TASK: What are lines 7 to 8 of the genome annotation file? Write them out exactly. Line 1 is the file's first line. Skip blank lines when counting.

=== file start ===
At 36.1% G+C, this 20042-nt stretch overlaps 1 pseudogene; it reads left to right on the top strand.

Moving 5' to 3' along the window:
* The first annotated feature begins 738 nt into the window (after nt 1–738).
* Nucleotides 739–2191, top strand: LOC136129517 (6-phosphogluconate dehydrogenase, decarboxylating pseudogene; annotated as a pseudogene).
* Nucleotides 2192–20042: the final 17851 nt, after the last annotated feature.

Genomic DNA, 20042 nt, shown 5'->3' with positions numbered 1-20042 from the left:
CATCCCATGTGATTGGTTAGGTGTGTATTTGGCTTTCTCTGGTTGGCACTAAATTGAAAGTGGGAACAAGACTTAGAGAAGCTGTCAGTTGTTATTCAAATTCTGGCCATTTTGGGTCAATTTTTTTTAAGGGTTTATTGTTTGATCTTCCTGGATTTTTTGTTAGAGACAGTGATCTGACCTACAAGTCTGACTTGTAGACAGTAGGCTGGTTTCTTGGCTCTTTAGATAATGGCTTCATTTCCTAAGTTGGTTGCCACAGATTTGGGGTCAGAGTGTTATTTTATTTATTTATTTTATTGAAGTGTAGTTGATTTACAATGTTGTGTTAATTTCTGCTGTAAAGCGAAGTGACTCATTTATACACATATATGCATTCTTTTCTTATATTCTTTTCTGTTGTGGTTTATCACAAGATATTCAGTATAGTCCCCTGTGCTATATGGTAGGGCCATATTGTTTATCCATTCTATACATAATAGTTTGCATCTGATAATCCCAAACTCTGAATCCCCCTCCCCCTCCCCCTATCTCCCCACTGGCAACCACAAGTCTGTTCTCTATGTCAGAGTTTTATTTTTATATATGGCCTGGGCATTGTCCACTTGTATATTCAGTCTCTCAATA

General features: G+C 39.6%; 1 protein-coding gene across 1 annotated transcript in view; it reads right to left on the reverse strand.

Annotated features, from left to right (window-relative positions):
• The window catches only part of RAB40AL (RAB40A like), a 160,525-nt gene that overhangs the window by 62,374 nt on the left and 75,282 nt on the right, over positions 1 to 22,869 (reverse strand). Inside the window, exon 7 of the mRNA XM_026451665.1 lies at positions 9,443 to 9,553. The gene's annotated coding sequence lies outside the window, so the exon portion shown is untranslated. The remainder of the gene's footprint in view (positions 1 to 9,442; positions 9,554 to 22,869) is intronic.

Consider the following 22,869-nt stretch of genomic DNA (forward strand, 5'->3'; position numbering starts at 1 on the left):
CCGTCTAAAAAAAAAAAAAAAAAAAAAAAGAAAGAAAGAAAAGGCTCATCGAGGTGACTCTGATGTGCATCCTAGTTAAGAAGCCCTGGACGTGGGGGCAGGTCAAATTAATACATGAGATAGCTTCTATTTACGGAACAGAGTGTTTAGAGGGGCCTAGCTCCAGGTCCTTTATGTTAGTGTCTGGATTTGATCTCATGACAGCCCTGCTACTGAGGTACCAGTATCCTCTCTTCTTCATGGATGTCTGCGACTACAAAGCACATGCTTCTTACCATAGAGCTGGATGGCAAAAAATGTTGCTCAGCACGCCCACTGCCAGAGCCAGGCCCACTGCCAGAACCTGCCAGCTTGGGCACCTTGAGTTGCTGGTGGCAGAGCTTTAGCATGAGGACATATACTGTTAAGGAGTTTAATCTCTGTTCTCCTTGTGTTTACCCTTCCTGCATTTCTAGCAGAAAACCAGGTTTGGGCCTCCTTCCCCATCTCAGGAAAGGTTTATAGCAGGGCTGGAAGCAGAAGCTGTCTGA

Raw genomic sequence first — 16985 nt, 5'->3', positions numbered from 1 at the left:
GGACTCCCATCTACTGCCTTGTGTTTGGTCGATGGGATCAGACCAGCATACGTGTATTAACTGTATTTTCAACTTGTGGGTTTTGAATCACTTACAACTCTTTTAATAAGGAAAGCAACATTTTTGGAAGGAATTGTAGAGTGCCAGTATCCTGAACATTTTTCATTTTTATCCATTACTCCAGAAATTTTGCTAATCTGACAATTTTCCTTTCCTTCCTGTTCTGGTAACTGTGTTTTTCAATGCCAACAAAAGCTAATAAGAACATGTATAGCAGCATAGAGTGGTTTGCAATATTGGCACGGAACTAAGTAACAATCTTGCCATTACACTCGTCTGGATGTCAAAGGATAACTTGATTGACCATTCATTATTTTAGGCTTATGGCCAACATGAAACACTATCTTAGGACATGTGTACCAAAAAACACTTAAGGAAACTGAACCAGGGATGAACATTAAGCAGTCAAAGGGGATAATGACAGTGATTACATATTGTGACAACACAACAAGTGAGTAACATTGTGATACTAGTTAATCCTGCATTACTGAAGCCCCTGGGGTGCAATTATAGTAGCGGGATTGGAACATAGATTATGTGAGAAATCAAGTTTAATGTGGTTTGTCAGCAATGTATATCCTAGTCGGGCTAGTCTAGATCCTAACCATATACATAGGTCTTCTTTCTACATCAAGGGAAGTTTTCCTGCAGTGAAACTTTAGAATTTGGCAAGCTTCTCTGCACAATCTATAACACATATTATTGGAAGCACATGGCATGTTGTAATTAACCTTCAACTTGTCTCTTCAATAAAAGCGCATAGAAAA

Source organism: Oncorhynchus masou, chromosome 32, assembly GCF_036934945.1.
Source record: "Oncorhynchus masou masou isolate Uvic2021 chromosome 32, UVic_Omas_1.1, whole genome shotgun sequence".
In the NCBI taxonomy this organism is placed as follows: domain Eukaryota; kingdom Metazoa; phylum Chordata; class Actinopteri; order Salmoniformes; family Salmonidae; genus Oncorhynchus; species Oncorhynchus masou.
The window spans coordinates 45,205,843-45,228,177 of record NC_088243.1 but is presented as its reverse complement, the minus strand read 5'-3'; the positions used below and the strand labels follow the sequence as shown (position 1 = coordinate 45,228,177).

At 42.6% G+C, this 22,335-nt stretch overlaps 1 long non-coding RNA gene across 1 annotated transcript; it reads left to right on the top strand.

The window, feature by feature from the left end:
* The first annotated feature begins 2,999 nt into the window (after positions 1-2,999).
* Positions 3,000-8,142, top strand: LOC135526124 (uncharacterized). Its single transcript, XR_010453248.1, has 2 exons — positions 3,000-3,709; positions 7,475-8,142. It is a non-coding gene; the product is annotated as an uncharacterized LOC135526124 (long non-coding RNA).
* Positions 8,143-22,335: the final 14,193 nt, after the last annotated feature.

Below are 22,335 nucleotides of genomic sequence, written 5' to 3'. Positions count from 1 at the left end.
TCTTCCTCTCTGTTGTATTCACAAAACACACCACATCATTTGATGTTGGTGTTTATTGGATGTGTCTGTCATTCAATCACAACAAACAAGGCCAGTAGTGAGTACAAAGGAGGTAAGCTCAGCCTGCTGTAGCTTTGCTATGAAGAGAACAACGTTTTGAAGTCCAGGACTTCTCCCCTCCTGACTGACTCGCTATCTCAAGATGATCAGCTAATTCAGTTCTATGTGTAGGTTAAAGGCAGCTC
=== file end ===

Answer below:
CATCCCATGTGATTGGTTAGGTGTGTATTTGGCTTTCTCTGGTTGGCACTAAATTGAAAGTGGGAACAAGACTTAGAGAAGCTGTCAGTTGTTATTCAAATTCTGGCCATTTTGGGTCAATTTTTTTTAAGGGTTTATTGTTTGATCTTCCTGGATTTTTTGTTAGAGACAGTGATCTGACCTACAAGTCTGACTTGTAGACAGTAGGCTGGTTTCTTGGCTCTTTAGATAATGGCTTCATTTCCTAAGTTGGTTGCCACAGATTTGGGGTCAGAGTGTTATTTTATTTATTTATTTTATTGAAGTGTAGTTGATTTACAATGTTGTGTTAATTTCTGCTGTAAAGCGAAGTGACTCATTTATACACATATATGCATTCTTTTCTTATATTCTTTTCTGTTGTGGTTTATCACAAGATATTCAGTATAGTCCCCTGTGCTATATGGTAGGGCCATATTGTTTATCCATTCTATACATAATAGTTTGCATCTGATAATCCCAAACTCTGAATCCCCCTCCCCCTCCCCCTATCTCCCCACTGGCAACCACAAGTCTGTTCTCTATGTCAGAGTTTTATTTTTATATATGGCCTGGGCATTGTCCACTTGTATATTCAGTCTCTCAATA

General features: G+C 39.6%; 1 protein-coding gene across 1 annotated transcript in view; it reads right to left on the reverse strand.